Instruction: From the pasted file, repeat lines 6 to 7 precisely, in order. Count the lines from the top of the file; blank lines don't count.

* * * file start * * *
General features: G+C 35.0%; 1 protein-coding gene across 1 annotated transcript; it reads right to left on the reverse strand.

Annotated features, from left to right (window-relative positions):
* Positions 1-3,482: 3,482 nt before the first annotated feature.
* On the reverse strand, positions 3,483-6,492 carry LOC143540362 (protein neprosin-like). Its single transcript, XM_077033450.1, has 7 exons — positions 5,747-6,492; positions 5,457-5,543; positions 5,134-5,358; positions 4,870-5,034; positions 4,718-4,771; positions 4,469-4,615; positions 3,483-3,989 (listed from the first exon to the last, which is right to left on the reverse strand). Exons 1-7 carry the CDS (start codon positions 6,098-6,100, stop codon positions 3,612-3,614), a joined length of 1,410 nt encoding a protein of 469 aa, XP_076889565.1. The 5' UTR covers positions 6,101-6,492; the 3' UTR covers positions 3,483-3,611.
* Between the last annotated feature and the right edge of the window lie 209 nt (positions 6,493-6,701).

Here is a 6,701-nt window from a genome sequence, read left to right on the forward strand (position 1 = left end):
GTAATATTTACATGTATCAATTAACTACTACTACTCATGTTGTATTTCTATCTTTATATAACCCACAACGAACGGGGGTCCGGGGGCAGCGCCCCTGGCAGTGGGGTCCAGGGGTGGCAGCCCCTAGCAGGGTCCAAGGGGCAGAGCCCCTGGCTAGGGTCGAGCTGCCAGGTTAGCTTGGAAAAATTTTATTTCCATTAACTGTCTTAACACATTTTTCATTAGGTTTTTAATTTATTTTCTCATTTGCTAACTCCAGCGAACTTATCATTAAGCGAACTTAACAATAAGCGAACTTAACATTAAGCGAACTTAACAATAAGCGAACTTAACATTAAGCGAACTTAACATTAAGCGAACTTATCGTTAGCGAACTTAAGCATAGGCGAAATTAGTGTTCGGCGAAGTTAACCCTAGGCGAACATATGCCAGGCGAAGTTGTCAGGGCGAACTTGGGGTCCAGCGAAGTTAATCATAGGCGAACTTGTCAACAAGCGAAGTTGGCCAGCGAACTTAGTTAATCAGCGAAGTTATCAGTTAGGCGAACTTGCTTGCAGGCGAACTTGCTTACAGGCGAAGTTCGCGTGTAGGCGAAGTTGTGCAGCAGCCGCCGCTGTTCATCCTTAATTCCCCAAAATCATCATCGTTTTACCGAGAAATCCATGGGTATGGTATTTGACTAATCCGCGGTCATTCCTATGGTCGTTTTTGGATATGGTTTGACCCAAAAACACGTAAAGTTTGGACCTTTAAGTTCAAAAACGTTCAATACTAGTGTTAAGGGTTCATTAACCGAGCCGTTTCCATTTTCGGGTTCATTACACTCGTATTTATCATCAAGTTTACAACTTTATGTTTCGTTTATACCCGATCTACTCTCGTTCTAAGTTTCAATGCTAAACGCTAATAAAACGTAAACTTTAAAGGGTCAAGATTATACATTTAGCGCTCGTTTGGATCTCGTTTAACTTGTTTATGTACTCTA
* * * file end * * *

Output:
Here is a 6,701-nt window from a genome sequence, read left to right on the forward strand (position 1 = left end):
GTAATATTTACATGTATCAATTAACTACTACTACTCATGTTGTATTTCTATCTTTATATAACCCACAACGAACGGGGGTCCGGGGGCAGCGCCCCTGGCAGTGGGGTCCAGGGGTGGCAGCCCCTAGCAGGGTCCAAGGGGCAGAGCCCCTGGCTAGGGTCGAGCTGCCAGGTTAGCTTGGAAAAATTTTATTTCCATTAACTGTCTTAACACATTTTTCATTAGGTTTTTAATTTATTTTCTCATTTGCTAACTCCAGCGAACTTATCATTAAGCGAACTTAACAATAAGCGAACTTAACATTAAGCGAACTTAACAATAAGCGAACTTAACATTAAGCGAACTTAACATTAAGCGAACTTATCGTTAGCGAACTTAAGCATAGGCGAAATTAGTGTTCGGCGAAGTTAACCCTAGGCGAACATATGCCAGGCGAAGTTGTCAGGGCGAACTTGGGGTCCAGCGAAGTTAATCATAGGCGAACTTGTCAACAAGCGAAGTTGGCCAGCGAACTTAGTTAATCAGCGAAGTTATCAGTTAGGCGAACTTGCTTGCAGGCGAACTTGCTTACAGGCGAAGTTCGCGTGTAGGCGAAGTTGTGCAGCAGCCGCCGCTGTTCATCCTTAATTCCCCAAAATCATCATCGTTTTACCGAGAAATCCATGGGTATGGTATTTGACTAATCCGCGGTCATTCCTATGGTCGTTTTTGGATATGGTTTGACCCAAAAACACGTAAAGTTTGGACCTTTAAGTTCAAAAACGTTCAATACTAGTGTTAAGGGTTCATTAACCGAGCCGTTTCCATTTTCGGGTTCATTACACTCGTATTTATCATCAAGTTTACAACTTTATGTTTCGTTTATACCCGATCTACTCTCGTTCTAAGTTTCAATGCTAAACGCTAATAAAACGTAAACTTTAAAGGGTCAAGATTATACATTTAGCGCTCGTTTGGATCTCGTTTAACTTGTTTATGTACTCTA